When you move house, everything is unsettled. You canâ€™t find the scissors. You trip on the edge of the bed. You hear every creak in the floor, every tick of the pipes. Your stuff is in, but itâ€™s nowhere near home.
There was a belief when I was a kid â€“ I suspect perpetuated by the literary classic Topsy and Tim Move House â€“ that if you moved house, you should smother the catâ€™s paws in butter, and by the time it has licked it all off, it will be settled in the new home.
â€œI donâ€™t think so,â€ said Jon, who, unlike me, actually grew up with cats. â€œAll that would happen, is that the cat would tear around the house, getting butter on everything. I donâ€™t think it would help.”
Nevertheless, it’s a comforting thought.
Roasting a chicken is the human equivalent of that.
Ingredients1 chicken (buy it ready to roast, lifeâ€™s too short to de-giblet a chicken)
1 large yellow onion
Â½ cup dry white wine
2 tbsp soft butter 4 cloves of garlic
Salt and pepper Â
- Pre heat the oven to 400
- Peel and quarter the onion, then cut the quarters in half again and lay the pieces in the middle of a roasting tin. Drop in the garlic (no need to peel).
- Rinse the chicken (inside the cavity too) then pat the skin dry with a paper towel
- Cut one lemon in half. Squeeze one of the halves and mix the juice with the soft butter. Season with salt and pepper.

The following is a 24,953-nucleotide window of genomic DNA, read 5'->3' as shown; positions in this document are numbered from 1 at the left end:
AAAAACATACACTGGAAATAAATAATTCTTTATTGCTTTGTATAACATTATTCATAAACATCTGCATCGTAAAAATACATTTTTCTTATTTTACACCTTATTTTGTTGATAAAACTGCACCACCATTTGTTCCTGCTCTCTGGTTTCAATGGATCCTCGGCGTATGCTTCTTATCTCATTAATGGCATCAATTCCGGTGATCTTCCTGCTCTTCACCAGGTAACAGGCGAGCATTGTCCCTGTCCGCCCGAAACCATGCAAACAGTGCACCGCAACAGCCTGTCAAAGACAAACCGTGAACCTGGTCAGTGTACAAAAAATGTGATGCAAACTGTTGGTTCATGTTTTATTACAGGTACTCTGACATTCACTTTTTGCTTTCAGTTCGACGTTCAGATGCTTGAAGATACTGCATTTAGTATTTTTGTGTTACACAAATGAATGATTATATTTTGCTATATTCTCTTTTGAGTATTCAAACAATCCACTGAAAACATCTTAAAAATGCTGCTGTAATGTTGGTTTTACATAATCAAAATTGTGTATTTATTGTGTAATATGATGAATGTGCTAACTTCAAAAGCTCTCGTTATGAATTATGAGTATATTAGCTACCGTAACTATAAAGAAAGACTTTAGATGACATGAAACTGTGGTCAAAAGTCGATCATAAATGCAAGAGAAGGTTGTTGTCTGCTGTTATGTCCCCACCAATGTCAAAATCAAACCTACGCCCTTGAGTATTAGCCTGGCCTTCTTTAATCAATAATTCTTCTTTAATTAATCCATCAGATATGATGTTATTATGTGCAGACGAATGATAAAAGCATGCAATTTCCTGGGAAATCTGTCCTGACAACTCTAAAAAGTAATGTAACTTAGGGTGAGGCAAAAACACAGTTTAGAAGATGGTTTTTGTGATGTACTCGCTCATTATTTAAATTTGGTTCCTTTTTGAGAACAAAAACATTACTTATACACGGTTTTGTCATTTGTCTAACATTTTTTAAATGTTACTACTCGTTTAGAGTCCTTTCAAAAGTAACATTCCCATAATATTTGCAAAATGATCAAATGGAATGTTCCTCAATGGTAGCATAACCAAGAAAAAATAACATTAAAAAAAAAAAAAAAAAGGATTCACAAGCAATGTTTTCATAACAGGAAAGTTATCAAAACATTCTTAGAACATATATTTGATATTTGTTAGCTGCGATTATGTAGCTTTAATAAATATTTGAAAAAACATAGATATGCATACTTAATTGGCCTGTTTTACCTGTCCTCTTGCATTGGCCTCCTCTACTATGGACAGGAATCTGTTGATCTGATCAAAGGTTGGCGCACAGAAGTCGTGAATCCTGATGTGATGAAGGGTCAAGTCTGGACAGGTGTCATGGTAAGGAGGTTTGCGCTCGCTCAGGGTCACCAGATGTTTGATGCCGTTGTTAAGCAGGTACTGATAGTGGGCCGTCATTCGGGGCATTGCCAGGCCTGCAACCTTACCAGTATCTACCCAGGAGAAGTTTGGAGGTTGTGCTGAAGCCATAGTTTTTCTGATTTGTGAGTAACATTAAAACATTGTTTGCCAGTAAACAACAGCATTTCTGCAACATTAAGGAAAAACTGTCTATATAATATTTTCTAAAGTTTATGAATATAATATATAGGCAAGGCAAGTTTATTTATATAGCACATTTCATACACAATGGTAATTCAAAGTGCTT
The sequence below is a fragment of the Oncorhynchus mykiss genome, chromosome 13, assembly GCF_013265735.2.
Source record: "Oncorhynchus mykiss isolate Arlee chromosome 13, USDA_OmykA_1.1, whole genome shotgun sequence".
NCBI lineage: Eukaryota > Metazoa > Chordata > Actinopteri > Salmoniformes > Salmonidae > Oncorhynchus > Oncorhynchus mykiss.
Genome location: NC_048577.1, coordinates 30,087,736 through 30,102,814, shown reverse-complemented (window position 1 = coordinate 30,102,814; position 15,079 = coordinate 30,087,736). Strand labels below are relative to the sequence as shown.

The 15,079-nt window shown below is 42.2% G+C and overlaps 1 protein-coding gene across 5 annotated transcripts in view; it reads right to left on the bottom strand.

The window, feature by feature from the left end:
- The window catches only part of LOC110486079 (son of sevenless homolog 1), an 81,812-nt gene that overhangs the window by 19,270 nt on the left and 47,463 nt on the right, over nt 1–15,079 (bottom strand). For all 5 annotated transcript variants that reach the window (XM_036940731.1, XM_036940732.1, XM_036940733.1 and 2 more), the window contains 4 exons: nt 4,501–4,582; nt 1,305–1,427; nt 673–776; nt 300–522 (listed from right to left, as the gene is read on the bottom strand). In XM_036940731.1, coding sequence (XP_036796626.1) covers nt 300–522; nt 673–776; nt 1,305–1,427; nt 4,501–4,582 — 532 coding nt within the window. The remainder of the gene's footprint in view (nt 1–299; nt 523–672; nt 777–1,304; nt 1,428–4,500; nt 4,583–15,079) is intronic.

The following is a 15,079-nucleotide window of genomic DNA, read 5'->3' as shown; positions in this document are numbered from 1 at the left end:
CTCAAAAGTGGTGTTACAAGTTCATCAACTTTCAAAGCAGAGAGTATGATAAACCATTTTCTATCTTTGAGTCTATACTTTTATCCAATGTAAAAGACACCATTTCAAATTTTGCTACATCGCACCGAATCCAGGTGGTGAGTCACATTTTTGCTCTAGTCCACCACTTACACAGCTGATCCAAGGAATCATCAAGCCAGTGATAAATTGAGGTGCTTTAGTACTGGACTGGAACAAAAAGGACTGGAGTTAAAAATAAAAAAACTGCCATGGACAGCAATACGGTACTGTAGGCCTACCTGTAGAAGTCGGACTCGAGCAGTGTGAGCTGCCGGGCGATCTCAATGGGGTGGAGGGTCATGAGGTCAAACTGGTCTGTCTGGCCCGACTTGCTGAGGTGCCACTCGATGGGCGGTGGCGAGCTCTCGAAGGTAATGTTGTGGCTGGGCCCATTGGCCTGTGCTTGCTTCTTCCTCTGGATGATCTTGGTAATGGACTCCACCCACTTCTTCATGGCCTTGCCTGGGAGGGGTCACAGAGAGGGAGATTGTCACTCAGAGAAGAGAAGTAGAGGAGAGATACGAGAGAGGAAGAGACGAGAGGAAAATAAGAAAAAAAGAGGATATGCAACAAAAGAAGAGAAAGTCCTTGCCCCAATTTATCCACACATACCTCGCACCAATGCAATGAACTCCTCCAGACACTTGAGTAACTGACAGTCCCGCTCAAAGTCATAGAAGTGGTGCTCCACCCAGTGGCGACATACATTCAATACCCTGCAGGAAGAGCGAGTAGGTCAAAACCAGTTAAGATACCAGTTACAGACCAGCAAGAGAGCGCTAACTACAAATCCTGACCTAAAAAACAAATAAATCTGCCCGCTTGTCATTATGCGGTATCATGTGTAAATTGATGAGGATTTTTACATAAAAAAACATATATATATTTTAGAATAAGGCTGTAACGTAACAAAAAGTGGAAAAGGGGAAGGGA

- Lift up the skin of the chicken being careful not to tear it, then slide about half of the butter under the skin. Smear the rest all over the chicken.
- Season the cavity with salt and pepper.
- Chop the rest of the lemons into quarters and stuff inside the chicken. Don’t pack them in. Any that don’t fit, leave in the bottom of the roasting tray.
- Pour the wine into the tray
- Put the chicken on top of the onions â€“ this acts as a sort of natural trivet keeping it out of the liquid â€“ and roast for an hour or so, depending on the size of the chicken. Start checking the temp after Â¾ of an hour. It must be 180 in the thigh.
- Let the chicken rest for 15 minutes then serve with the gravy thatâ€™s in the tin (smush in the garlic).